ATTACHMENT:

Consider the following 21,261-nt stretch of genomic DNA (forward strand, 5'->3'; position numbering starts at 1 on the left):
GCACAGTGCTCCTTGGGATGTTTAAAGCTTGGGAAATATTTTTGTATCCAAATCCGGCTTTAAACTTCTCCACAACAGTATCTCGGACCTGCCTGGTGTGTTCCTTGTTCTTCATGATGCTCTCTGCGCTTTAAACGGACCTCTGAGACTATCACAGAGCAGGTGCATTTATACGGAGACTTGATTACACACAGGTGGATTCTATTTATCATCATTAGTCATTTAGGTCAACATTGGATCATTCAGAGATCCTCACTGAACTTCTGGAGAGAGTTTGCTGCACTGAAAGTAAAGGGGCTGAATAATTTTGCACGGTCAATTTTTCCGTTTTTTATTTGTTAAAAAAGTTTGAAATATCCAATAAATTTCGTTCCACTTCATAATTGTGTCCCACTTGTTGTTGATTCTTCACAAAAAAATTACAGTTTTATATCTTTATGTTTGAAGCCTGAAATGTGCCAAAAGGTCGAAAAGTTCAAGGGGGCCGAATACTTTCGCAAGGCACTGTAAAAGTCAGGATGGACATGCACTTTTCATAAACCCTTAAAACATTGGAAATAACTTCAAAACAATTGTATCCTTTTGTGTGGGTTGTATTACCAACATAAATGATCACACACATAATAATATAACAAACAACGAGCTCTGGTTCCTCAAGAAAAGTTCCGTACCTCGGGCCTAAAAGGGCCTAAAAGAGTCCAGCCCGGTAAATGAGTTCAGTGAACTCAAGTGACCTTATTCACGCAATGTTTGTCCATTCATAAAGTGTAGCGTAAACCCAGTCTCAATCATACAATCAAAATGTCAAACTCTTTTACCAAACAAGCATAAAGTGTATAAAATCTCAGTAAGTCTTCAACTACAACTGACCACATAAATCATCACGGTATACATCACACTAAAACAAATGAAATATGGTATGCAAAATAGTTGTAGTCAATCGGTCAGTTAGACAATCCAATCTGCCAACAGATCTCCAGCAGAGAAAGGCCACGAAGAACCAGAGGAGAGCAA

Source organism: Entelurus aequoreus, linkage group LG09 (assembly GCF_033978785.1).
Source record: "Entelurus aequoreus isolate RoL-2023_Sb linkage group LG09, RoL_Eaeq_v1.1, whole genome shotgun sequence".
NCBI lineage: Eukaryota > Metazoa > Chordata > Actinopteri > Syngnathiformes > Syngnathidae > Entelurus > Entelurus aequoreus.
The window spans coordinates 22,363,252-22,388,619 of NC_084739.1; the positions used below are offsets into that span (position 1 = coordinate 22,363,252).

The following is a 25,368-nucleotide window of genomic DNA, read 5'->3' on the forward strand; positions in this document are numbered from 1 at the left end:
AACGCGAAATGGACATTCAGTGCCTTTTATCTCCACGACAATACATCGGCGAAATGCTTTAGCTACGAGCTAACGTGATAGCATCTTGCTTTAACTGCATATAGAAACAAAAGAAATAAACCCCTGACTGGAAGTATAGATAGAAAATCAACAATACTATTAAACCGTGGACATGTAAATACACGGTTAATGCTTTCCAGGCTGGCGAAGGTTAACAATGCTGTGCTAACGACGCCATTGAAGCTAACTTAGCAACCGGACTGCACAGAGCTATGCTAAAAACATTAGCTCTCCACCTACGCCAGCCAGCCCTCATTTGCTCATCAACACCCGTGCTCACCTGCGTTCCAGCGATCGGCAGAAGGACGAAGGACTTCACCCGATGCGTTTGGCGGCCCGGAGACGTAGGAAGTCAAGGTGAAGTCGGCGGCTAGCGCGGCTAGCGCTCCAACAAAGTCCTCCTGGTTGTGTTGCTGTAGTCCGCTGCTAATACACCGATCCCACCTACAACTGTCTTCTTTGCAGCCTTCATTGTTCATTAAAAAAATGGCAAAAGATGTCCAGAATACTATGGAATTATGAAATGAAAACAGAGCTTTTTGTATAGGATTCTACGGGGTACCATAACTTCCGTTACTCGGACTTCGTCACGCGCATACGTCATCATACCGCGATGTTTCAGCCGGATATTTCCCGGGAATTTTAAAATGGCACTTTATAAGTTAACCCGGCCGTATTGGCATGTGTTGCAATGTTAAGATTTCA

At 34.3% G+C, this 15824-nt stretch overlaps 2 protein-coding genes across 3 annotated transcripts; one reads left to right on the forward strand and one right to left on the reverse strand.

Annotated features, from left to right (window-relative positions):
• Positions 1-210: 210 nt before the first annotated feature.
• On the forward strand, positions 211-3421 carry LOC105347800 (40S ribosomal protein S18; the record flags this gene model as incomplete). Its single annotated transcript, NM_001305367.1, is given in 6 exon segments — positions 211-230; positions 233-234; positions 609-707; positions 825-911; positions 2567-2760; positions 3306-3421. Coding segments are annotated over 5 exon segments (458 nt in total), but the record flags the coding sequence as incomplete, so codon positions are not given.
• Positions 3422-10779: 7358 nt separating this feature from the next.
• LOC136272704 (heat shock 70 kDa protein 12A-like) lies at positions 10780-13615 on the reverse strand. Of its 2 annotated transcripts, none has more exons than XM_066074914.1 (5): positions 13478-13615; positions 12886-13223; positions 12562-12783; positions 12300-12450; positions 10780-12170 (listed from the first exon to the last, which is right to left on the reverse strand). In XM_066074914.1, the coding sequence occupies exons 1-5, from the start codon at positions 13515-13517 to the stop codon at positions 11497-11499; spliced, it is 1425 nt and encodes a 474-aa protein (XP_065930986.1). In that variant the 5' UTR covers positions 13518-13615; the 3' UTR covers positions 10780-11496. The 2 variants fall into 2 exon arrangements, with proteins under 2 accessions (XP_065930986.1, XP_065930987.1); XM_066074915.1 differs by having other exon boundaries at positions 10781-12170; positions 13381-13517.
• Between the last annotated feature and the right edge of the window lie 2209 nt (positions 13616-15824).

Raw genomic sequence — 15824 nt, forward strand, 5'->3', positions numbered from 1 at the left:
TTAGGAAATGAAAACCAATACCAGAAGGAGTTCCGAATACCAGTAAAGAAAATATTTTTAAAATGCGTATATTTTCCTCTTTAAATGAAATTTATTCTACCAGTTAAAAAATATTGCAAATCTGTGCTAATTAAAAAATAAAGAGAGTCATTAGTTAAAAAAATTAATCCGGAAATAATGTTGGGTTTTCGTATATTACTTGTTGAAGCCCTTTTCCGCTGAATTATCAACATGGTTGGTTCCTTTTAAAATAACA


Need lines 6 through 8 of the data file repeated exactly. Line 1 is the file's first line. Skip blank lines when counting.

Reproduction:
The window spans coordinates 22,363,252-22,388,619 of NC_084739.1; the positions used below are offsets into that span (position 1 = coordinate 22,363,252).

The following is a 25,368-nucleotide window of genomic DNA, read 5'->3' on the forward strand; positions in this document are numbered from 1 at the left end:
AACGCGAAATGGACATTCAGTGCCTTTTATCTCCACGACAATACATCGGCGAAATGCTTTAGCTACGAGCTAACGTGATAGCATCTTGCTTTAACTGCATATAGAAACAAAAGAAATAAACCCCTGACTGGAAGTATAGATAGAAAATCAACAATACTATTAAACCGTGGACATGTAAATACACGGTTAATGCTTTCCAGGCTGGCGAAGGTTAACAATGCTGTGCTAACGACGCCATTGAAGCTAACTTAGCAACCGGACTGCACAGAGCTATGCTAAAAACATTAGCTCTCCACCTACGCCAGCCAGCCCTCATTTGCTCATCAACACCCGTGCTCACCTGCGTTCCAGCGATCGGCAGAAGGACGAAGGACTTCACCCGATGCGTTTGGCGGCCCGGAGACGTAGGAAGTCAAGGTGAAGTCGGCGGCTAGCGCGGCTAGCGCTCCAACAAAGTCCTCCTGGTTGTGTTGCTGTAGTCCGCTGCTAATACACCGATCCCACCTACAACTGTCTTCTTTGCAGCCTTCATTGTTCATTAAAAAAATGGCAAAAGATGTCCAGAATACTATGGAATTATGAAATGAAAACAGAGCTTTTTGTATAGGATTCTACGGGGTACCATAACTTCCGTTACTCGGACTTCGTCACGCGCATACGTCATCATACCGCGATGTTTCAGCCGGATATTTCCCGGGAATTTTAAAATGGCACTTTATAAGTTAACCCGGCCGTATTGGCATGTGTTGCAATGTTAAGATTTCA